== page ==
position in the Mediterranean78 . In the economic domain, Russians are interested in Egypt as a buyer of Russian agricultural products, weapons, as well as nuclear and industrial technologies.
In October 2015, when a Russian jet crashed over the Sinai Peninsula, Russia singled out Egypt as its furthest battlefield in the struggle against terrorists. The terror attack claimed by ISIS killed all 224 people onboard. In response, Moscow banned direct flights to Egypt, seriously damaging9 Egypt’s tourist industry which saw a loss of nearly $3 billion annually.
Before 2015, nearly 3 million Russian tourists visited Egyptian resorts annually. In 2018, only 145,000 Russians came to the country according to the Egyptian tourism ministry, a fractional 5% of the pre-2015 figure.11 The 2017 resumption of flights by Aeroflot and Egypt Air to Moscow and Cairo has not made a difference. Russia has not re-opened direct flights to Egyptian sea resorts, arguing that security requirements have not been fully fulfilled12.
More importantly, the partial normalization of transport connections hands Moscow effective leverage over Egypt. As long as the direct flight ban exists, Moscow is in position to exert political pressure and defend its interests.
In late November 2017, Russia and Egypt drafted an agreement on the joint use of air-space and air bases by the two militaries. The deal has not been finalized yet, but once it reaches the implementation stage it will establish legal grounds for Russia’s access to Egyptian infrastructure and vice versa.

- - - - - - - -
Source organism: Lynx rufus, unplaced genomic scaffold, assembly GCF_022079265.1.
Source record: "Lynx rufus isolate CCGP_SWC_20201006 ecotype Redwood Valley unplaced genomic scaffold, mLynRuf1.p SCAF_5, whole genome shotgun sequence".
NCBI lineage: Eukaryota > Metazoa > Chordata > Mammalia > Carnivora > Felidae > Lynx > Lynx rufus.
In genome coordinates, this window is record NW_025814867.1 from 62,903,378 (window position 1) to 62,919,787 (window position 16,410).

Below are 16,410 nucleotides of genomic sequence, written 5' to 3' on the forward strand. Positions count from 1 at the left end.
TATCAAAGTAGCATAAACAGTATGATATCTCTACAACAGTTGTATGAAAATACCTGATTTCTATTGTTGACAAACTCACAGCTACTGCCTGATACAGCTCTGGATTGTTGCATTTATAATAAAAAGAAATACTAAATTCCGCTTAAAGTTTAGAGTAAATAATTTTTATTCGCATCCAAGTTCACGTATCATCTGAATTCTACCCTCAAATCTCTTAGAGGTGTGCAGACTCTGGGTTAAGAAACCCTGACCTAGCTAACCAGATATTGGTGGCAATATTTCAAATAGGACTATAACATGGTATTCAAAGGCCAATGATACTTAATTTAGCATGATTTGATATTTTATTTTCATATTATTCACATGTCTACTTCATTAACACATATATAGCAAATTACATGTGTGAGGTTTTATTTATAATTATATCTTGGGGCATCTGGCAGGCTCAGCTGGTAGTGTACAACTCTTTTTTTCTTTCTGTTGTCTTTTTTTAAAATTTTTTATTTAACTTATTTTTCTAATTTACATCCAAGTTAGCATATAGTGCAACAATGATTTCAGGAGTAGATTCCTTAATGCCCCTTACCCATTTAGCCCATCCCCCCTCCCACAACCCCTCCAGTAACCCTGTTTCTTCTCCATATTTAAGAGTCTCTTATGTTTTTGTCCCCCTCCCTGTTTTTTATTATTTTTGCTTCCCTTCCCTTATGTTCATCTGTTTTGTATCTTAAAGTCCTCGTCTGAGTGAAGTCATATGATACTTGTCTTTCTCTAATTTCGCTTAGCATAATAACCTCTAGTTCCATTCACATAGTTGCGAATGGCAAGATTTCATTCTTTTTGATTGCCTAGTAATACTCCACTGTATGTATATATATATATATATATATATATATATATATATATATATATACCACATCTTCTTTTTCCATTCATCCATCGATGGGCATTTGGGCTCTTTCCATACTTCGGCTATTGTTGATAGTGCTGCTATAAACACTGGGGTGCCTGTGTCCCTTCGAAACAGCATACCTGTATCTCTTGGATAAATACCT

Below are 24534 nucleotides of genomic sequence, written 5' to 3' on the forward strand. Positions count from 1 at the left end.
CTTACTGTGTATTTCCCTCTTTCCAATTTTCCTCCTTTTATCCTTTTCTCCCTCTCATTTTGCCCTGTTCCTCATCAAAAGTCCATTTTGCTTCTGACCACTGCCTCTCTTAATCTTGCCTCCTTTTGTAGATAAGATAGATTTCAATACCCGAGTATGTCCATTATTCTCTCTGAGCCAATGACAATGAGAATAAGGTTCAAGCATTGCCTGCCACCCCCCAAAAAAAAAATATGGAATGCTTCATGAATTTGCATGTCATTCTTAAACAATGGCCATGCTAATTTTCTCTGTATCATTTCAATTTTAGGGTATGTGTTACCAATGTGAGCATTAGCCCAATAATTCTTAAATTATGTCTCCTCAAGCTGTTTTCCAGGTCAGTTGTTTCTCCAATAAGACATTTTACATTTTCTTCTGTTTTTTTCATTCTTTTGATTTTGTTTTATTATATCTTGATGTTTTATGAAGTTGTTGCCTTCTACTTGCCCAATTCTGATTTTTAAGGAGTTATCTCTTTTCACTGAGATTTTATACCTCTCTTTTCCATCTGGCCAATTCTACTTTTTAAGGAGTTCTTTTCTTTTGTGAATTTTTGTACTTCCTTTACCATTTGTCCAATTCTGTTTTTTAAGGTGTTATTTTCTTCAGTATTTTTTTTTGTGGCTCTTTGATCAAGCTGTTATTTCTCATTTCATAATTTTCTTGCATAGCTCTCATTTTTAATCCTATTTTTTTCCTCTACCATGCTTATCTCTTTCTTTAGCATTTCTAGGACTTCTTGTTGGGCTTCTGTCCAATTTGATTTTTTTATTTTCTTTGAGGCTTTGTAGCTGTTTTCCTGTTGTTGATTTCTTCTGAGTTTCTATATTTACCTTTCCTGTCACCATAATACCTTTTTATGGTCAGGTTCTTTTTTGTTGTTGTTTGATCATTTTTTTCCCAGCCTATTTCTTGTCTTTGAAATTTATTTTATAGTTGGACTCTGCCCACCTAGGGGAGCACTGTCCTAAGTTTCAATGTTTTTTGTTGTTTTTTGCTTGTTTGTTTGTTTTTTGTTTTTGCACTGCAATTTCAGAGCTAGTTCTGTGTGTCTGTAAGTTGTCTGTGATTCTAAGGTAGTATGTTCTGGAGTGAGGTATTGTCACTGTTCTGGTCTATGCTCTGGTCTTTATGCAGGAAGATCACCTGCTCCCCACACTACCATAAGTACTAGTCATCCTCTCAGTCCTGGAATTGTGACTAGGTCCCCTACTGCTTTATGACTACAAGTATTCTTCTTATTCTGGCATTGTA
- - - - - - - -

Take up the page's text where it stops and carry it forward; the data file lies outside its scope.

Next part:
The agreement will also allow Moscow to broaden its footprint in North Africa and to project more influence in regional conflicts. For instance, Russia might use Egyptian military air-fields for refueling or emergency landings, as well as for reconnaissance flights throughout the broader region, granting it significant force projection capabilities. Potentially, it may also open the door for talks on a similar agreement regarding naval facilities which would allow Moscow to enhance its naval outreach in the Mediterranean.
Moreover, Egypt is looking at the intervention in the Syria experience, and sees opportunities for working with Russia in the campaign against ISIS in Sinai.
As active fighting in Syria is abating (barring the Idlib Province), Russia is in a position to potentially divert resources elsewhere in the Middle East. Egypt may be a gathering ground to start from. During 2017 Russia reportedly deployed a small contingent of special forces and military advisors to Sidi Barrani, a Mediterranean town close to the Libyan border.
Though refuted by Russia and Egypt,15 the reports in question suggested that talks were underway with respect to leasing an Egyptian airbase, at the location of a former Soviet naval base. Such negotiations are likely to continue, with the Russian military obtaining access to Egyptian defense infrastructure. In addition, Egypt is a springboard to Libya where Moscow hopes to contribute to a political settlement in the war-torn country, and restore lost business contracts.
Russia and Egypt have already made headway in counter-terror cooperation. Paratroopers from the two countries held their first-ever joint drills in the Egyptian desert in October 201617. Navies exercised in the Mediterranean near Alexandria in June 201518.
Exercises have become regular, with Russia hosting in 2017, and Egypt in 2018.19 Growing military-tomilitary linkages signal a new level in relations, demonstrating that Russia is ready to assist Cairo in its fight against terrorism originating from Libya and Sinai. Moscow and Cairo have also established a working platform for sharing experience on countering terrorism.
Intense security cooperation with Egypt is testament to Russia’s interest in establishing a foothold in North Africa, and being able to project force in Libya. Cairo along with Saudi Arabia and the UAE support General Haftar and his Libyan National Army (LNA). Haftar’s forces operate from the city of Tobruk close to the Egyptian border, controlling nearly all of eastern Libya.